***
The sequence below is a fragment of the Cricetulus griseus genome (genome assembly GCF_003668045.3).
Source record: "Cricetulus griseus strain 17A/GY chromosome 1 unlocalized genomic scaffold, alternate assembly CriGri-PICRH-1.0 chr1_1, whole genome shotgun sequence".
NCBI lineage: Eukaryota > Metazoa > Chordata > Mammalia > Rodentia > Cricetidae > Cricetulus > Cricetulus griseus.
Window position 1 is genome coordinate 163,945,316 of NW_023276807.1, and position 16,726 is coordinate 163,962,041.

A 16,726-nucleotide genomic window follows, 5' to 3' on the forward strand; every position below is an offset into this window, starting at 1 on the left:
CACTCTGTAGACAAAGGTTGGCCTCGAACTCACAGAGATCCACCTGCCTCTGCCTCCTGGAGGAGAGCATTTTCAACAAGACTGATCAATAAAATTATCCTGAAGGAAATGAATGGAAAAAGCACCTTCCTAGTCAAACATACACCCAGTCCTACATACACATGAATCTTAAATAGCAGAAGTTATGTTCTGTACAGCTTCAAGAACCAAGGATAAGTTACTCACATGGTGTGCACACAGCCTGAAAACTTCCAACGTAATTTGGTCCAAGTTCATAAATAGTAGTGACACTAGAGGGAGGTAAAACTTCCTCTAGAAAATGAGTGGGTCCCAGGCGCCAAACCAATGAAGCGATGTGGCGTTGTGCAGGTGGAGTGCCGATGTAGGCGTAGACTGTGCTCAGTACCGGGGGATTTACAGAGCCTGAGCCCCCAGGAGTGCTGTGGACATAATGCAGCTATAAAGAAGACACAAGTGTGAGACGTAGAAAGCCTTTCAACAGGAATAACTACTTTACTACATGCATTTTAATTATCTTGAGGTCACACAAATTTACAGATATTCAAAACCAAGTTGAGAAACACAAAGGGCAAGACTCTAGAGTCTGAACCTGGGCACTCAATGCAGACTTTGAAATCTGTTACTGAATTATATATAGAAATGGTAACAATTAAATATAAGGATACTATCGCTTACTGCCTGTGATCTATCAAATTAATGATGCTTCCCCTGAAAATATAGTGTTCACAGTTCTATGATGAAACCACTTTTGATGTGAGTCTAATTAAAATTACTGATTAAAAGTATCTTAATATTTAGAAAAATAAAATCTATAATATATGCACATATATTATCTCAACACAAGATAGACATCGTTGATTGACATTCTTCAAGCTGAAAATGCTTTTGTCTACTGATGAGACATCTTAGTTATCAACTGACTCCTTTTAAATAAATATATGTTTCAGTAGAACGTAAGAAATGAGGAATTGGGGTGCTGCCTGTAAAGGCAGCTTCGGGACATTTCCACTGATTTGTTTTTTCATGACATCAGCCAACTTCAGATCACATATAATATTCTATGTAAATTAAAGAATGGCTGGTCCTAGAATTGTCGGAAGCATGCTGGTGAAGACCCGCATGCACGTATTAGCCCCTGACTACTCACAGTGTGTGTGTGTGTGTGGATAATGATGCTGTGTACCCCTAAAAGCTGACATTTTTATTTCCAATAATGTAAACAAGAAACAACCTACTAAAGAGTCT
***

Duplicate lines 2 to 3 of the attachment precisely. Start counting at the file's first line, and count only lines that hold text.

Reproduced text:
Source record: "Cricetulus griseus strain 17A/GY chromosome 1 unlocalized genomic scaffold, alternate assembly CriGri-PICRH-1.0 chr1_1, whole genome shotgun sequence".
NCBI lineage: Eukaryota > Metazoa > Chordata > Mammalia > Rodentia > Cricetidae > Cricetulus > Cricetulus griseus.